Taking care of your mental health is just as important as taking good care of your physical health (although it receives much less attention), and is especially important during these colder and darker winter months.
We can achieve good mental health broadly by reducing stresses (where possible) and increasing opportunities to feel fulfilled, trying to be effective and productive (at home and at work), reaching goals and ambitions and by giving to others. However, during the winter months our mental wellbeing can take a little bit of a battering and we may begin to suffer ill mental health.
Depression is particularly common in people with MS, with it being thought to affect at least 50% of MSers. It is even more prevalent during the darker and colder winter months, when there is significantly less sunlight. Whilst the mechanisms for this more seasonal depression being unclear, it is thought that the reduced exposure to the sunlight may increase the production of melatonin (which increases fatigue in people with MS), reduces serotonin levels (the hormone that makes you feel happy), and affects your body clock. The lower UV levels are also thought to have a significant impact on vitamin D levels, and the cooler temperatures are linked to an increase in MS symptoms such as spasticity and pain.
Thinking about all of these things, it is clear that it is especially important that we look after ourselves during the winter time!
What are the signs that I might be suffering from ill mental health?
Are you suffering from 5 or more of these symptoms for at least the last two weeks (with them having upset your daily routine/relationships/ability to work?)
- low mood and feelings of hopelessness or despair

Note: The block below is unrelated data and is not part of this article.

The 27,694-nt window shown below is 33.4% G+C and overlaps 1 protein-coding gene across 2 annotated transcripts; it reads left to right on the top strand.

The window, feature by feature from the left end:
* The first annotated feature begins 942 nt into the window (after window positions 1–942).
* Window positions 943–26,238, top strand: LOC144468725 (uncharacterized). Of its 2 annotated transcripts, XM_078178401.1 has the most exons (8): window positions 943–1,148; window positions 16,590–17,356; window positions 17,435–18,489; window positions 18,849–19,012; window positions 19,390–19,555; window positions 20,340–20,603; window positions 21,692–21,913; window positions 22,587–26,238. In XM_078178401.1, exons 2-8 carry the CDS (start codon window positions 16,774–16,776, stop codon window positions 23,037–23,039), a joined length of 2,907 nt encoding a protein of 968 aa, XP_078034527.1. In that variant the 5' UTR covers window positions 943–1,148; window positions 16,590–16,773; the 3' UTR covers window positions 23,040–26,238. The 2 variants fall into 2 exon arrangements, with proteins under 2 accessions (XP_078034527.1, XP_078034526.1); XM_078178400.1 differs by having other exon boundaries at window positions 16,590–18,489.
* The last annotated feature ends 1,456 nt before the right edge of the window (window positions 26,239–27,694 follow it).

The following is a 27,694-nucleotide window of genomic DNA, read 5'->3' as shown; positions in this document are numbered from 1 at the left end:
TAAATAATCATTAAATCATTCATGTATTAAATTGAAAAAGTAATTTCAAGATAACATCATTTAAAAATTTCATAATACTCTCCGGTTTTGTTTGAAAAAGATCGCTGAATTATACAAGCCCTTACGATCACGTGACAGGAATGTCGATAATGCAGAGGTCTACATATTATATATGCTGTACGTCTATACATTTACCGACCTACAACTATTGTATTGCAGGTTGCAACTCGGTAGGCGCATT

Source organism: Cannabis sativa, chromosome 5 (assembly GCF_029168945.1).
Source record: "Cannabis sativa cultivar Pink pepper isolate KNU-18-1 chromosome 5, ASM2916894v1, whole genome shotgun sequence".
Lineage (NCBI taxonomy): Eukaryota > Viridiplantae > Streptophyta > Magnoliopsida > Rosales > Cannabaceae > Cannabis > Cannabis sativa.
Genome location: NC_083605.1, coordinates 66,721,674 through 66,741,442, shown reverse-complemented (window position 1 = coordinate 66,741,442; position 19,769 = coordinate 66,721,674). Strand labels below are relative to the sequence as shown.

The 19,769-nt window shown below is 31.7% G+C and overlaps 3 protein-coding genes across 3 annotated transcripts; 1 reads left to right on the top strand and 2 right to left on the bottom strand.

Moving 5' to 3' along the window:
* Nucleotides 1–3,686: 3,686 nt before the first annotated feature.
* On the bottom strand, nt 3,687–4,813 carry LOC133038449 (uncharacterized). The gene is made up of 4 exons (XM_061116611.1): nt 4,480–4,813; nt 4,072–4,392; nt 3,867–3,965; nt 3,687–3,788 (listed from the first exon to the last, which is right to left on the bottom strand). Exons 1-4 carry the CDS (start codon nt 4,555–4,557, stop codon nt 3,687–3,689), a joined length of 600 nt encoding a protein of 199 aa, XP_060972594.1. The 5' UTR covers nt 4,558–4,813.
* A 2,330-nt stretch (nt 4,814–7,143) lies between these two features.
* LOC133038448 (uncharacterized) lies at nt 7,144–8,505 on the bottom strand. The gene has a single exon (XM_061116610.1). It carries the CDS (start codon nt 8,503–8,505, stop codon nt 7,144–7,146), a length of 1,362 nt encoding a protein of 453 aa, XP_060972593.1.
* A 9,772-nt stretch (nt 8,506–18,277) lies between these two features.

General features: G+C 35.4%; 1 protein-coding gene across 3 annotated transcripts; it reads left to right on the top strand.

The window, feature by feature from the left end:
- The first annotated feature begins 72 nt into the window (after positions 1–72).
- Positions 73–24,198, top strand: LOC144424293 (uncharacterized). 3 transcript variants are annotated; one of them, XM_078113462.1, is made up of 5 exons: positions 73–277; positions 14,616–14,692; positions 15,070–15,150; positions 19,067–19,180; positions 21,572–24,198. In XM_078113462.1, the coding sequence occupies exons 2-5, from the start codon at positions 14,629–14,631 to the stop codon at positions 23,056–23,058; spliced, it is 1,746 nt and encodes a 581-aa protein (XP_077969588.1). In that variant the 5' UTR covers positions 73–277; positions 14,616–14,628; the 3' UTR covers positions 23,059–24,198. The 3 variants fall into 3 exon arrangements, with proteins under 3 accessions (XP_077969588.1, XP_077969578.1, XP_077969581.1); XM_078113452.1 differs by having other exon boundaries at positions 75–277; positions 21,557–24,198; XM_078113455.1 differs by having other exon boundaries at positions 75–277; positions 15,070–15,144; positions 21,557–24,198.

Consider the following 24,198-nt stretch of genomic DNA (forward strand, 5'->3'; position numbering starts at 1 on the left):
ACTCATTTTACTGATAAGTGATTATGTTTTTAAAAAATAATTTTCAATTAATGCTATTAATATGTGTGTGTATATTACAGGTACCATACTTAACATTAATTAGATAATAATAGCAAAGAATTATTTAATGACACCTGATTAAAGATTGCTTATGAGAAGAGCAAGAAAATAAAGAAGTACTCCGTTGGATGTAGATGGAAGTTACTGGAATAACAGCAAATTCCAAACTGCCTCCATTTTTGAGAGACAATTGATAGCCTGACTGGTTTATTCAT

- reduced interest in activities
- change in appetite and/or a change in weight
- change in energy levels (although I hear ya…. this one is impossible to judge when you have MS)
- reduced ability to concentrate or think coherently
- feeling worthless
- feeling of guilt
- feeling restless
- inability to sleep
If you think you might have depression or a problem with your mental health that is affecting your quality of life, it is important to be talk to someone as soon as you can so you can get help. Depression is not something to be ashamed of – so don’t be embarrassed reaching out to someone about how you feel.
How does MS contribute to depression and ill mental health?
Well this is quite a complex question because there are several different possible contributing factors:
- Depression can be a medical illness which might be caused by some kind of hormonal or chemical imbalance in your body – this might happen in someone whether or not they have MS
- Mood may be impacted/changed by lesions and other nervous system damage directly caused by MS
- Side effects of drugs
- Mood and mental wellbeing may be effected by the impact of living with a chronic condition and all of the complexities that brings including dealing with daily symptoms, changing/worsening of symptoms, hospital appointments, taking medications, altered relationships with friends and family, and loss of physical function
Depression & MS